Federation Council may consider ratification of Turkish Stream agreement on February 1Business & Economy January 20, 14:54
Kremlin spokesman: 'Trump is not our guy, he is America's'Russian Politics & Diplomacy January 20, 14:52
Deputy minister: Turkish Stream launch will not solve issue of gas transit via UkraineBusiness & Economy January 20, 14:30
Crimean museum director says Scythian gold case appeal could take one year to be reviewedSociety & Culture January 20, 14:11
Six survivors found in hotel hit by avalanche in Italy — mediaWorld January 20, 14:00
Moscow urges UN to review its position on resolution condemning glorification of NazismRussian Politics & Diplomacy January 20, 13:59
Russian expert calls Trump’s statement on nuclear disarmament impromptuRussian Politics & Diplomacy January 20, 13:42
Moscow worried about unscrupulous war against Soviet monuments in some EU countriesRussian Politics & Diplomacy January 20, 13:15
Rusnano CEO: Davos participants fear ‘looming’ global collapse during Trump’s presidencyBusiness & Economy January 20, 13:10
MOSCOW, October 19 (Itar-Tass) — Moscow's Lefortovo court on Wednesday extended, to December 23, the arrest of retired Main Intelligence Department Colonel Vladimir Kvachkov, accused of attempted armed mutiny, a lawyer said.
"According to the judge's decision made on Wednesday, the term of arrest for my client has been extended to December 23," Kvachkov's lawyer Alexei Pershin told Itar-Tass.
Pershin said the court had failed to take into account the fact that the only investigative action for the defendant was a psychologic/psychiatric expert examination, which found Kvachkov fully sane. "Nothing else has been happening within the probe," the lawyer said.
He said he would appeal against the Lefortovo court's decision.
Russia's Federal Security Service (FSB) said retired Colonel of Main Intelligence Department Kvachkov was a suspect under two articles of the Criminal Code: Article 279 and Article 30, Part 1 (attempted organization of armed mutiny) and Article 205, Part 1 (recruiting or involving persons in terrorism).
Kvachkov said he had been arrested on the testimony of a regional leader of the Narodnoye Opolcheniye (Militia) organization he leads.
The chief of Narodnoye Opolcheniye's Togliatti office was apprehended in the summer of 2010.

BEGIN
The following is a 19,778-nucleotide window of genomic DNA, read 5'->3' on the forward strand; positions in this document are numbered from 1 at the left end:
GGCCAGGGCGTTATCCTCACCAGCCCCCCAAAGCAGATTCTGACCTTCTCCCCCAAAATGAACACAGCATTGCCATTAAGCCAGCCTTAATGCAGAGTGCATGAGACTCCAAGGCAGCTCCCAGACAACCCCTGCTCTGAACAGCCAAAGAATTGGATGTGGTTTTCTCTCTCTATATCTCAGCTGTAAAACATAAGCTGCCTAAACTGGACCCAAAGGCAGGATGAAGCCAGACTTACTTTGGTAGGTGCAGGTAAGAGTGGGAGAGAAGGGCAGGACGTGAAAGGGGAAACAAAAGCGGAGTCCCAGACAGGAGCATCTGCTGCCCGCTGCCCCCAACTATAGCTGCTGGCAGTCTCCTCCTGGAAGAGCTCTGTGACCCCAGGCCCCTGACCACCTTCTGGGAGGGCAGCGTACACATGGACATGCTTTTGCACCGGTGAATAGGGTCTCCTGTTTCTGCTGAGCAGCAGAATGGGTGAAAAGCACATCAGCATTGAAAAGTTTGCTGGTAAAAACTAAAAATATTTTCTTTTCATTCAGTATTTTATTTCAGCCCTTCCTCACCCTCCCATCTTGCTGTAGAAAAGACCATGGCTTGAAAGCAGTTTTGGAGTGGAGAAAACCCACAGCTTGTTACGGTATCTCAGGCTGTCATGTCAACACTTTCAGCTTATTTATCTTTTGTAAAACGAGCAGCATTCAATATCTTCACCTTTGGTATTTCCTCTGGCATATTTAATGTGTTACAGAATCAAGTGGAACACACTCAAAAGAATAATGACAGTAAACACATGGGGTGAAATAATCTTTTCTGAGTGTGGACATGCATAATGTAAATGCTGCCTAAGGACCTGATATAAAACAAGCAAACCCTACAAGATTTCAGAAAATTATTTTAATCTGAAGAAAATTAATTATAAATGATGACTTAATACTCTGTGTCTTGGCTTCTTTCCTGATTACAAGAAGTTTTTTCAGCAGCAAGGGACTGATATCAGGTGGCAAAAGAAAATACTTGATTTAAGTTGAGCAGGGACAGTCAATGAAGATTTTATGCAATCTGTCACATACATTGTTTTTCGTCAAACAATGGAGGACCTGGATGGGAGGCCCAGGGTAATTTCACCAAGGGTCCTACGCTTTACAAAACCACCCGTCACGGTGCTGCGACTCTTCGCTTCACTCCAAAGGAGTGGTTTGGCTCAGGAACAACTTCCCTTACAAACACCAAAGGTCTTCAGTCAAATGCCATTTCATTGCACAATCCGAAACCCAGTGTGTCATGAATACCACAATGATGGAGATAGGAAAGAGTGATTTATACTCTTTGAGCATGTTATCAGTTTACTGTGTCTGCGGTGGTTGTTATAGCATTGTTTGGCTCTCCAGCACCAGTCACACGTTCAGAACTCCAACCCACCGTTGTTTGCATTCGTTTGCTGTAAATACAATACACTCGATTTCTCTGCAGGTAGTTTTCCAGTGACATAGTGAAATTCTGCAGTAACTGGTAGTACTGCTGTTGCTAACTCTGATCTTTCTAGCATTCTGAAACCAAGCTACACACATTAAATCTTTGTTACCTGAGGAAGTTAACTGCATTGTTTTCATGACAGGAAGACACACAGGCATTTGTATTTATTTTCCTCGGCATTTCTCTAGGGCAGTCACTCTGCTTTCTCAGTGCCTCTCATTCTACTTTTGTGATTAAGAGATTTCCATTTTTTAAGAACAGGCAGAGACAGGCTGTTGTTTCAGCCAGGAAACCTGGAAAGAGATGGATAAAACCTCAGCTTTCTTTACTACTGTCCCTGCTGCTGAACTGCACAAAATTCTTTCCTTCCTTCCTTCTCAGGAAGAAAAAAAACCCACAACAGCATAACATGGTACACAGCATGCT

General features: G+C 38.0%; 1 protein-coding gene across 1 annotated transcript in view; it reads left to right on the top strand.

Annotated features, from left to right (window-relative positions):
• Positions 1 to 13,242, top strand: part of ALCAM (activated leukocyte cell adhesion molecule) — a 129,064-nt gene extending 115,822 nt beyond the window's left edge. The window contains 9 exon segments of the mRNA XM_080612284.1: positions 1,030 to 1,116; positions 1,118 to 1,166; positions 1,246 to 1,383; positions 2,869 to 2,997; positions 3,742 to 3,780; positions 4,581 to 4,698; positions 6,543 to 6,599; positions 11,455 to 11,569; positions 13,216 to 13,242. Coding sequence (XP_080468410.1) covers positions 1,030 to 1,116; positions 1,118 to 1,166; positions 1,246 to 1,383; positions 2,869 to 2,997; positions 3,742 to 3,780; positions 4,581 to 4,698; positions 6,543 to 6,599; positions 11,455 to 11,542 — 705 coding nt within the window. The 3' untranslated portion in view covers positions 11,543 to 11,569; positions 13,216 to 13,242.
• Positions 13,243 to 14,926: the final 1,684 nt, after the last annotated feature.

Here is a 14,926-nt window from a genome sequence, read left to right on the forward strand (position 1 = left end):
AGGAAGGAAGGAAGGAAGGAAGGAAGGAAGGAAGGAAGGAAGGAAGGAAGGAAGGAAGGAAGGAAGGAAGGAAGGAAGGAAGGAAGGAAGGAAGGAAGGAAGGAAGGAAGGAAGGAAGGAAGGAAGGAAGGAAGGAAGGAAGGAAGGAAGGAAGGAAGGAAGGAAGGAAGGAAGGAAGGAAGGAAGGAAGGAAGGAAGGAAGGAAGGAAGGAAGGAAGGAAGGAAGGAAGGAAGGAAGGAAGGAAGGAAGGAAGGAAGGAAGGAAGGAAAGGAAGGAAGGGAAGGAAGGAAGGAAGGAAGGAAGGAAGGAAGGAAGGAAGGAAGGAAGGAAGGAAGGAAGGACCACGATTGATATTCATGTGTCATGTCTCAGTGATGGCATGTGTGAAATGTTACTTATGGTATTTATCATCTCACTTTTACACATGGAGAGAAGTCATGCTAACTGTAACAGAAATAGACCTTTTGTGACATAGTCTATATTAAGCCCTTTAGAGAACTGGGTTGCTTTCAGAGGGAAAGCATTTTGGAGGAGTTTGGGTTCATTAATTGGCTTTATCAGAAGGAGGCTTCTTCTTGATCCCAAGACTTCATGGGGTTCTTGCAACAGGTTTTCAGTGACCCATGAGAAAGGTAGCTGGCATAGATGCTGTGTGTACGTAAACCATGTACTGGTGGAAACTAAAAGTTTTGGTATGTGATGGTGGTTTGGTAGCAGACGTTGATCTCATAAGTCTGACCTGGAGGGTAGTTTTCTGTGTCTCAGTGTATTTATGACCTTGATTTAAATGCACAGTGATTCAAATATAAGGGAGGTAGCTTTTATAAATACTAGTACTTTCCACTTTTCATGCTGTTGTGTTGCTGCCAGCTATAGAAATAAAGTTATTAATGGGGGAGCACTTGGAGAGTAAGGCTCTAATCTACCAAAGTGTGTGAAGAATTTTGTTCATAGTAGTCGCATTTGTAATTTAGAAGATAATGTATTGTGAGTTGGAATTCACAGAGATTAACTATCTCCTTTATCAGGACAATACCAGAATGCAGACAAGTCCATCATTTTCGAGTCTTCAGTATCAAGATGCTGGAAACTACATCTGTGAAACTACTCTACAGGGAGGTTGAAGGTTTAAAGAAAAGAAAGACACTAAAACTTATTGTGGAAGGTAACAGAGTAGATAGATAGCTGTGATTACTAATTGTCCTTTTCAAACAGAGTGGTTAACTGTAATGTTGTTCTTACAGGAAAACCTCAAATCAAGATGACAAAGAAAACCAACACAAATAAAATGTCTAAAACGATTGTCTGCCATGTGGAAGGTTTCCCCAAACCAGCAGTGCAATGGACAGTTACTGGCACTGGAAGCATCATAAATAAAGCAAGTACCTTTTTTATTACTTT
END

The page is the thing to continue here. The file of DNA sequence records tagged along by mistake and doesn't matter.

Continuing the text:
After ten days in custody he testified against Kvachkov.
"According to the testimony, there was a person in Togliatti, who sent two groups of people, armed with crossbows, to a forest to begin an armed uprising," Kvachkov said.
He said he was confident that the detainees' statements were distorted, in order to cast Narodnoye Opolcheniye and another organization – Minin and Pozharsky's Militia – as terrorist groups. "There are no facts in the case," the retired Colonel said.
Kvachkov was the key suspect in the case over the assassination attempt on the life of chief of RAO UES electric utility Chubais on March 17, 2005.
A jury found all the defendants in the assassination attempt case not guilty, in a marathon eight-hour session overnight to August 21, 2010.
In August, Kvachkov's lawyer said a psychiatric text had found his client fully sane. "According to the results of the psychological/psychiatric expert examination, conducted at the Serbsky state research centre for social and forensic psychiatry, Kvachkov was found fully sane," Pershin said.
The lawyer declined to give more details, citing his written pledge not to divulge sensitive information.
It was a second psychiatric check of Kvachkov. A similar examination was carried out within the framework of the Chubais attack case.
Kvachkov who had objected to the test, insisted that he was fully "adequate," and that nobody had ever doubted his mental state.
In early October, the Lefortovo court restricted Kvachkov's correspondence from prison.
"In the summer, prison guards confiscated three letters Kvachkov had written to his acquaintances. Specifically, the Colonel wrote "in his opinion, a Russian revolution is inevitable in the country," Pershin said.
"Remand prison personnel, as well as the investigator believe that these letters contain information that may hamper the finding of truth in the case; yet it is unclear how an answer to several pensioners and an expression of one's opinion can obstruct the case," Pershin noted.
The lawyer called the ruling 'illegitimate' and said he would appeal with the Moscow City Court and the European court of human rights.
"I'm confident of the decision by the European court, because the remand prison personnel, under the cover of law, limit my client in the expression of his opinion, not a public opinion, but his personal correspondence with individuals," he said.